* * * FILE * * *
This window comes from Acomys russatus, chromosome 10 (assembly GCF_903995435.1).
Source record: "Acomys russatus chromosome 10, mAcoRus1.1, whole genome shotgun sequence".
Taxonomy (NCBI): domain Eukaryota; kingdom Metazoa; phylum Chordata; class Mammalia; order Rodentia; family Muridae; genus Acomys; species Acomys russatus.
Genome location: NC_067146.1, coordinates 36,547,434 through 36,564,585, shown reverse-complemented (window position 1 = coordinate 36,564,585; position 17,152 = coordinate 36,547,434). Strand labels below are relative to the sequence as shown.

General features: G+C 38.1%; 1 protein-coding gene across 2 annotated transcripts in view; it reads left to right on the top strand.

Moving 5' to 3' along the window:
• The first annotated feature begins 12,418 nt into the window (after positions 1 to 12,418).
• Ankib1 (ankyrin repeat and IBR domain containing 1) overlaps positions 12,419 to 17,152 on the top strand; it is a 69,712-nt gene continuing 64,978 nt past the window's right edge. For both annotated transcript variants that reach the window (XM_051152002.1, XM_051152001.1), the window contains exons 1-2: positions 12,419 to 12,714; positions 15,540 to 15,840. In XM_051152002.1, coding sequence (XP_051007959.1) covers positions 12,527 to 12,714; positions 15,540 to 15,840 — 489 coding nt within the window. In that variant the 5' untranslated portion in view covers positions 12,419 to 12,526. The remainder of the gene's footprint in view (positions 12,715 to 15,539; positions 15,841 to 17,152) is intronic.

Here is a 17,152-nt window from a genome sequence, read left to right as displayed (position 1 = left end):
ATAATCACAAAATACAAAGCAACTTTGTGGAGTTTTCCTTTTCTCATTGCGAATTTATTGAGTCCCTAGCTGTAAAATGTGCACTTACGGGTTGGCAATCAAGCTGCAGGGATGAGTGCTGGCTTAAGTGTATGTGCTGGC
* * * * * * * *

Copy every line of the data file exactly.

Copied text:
This window comes from Acomys russatus, chromosome 10 (assembly GCF_903995435.1).
Source record: "Acomys russatus chromosome 10, mAcoRus1.1, whole genome shotgun sequence".
Taxonomy (NCBI): domain Eukaryota; kingdom Metazoa; phylum Chordata; class Mammalia; order Rodentia; family Muridae; genus Acomys; species Acomys russatus.
Genome location: NC_067146.1, coordinates 36,547,434 through 36,564,585, shown reverse-complemented (window position 1 = coordinate 36,564,585; position 17,152 = coordinate 36,547,434). Strand labels below are relative to the sequence as shown.

General features: G+C 38.1%; 1 protein-coding gene across 2 annotated transcripts in view; it reads left to right on the top strand.

Moving 5' to 3' along the window:
• The first annotated feature begins 12,418 nt into the window (after positions 1 to 12,418).
• Ankib1 (ankyrin repeat and IBR domain containing 1) overlaps positions 12,419 to 17,152 on the top strand; it is a 69,712-nt gene continuing 64,978 nt past the window's right edge. For both annotated transcript variants that reach the window (XM_051152002.1, XM_051152001.1), the window contains exons 1-2: positions 12,419 to 12,714; positions 15,540 to 15,840. In XM_051152002.1, coding sequence (XP_051007959.1) covers positions 12,527 to 12,714; positions 15,540 to 15,840 — 489 coding nt within the window. In that variant the 5' untranslated portion in view covers positions 12,419 to 12,526. The remainder of the gene's footprint in view (positions 12,715 to 15,539; positions 15,841 to 17,152) is intronic.

Here is a 17,152-nt window from a genome sequence, read left to right as displayed (position 1 = left end):
ATAATCACAAAATACAAAGCAACTTTGTGGAGTTTTCCTTTTCTCATTGCGAATTTATTGAGTCCCTAGCTGTAAAATGTGCACTTACGGGTTGGCAATCAAGCTGCAGGGATGAGTGCTGGCTTAAGTGTATGTGCTGGC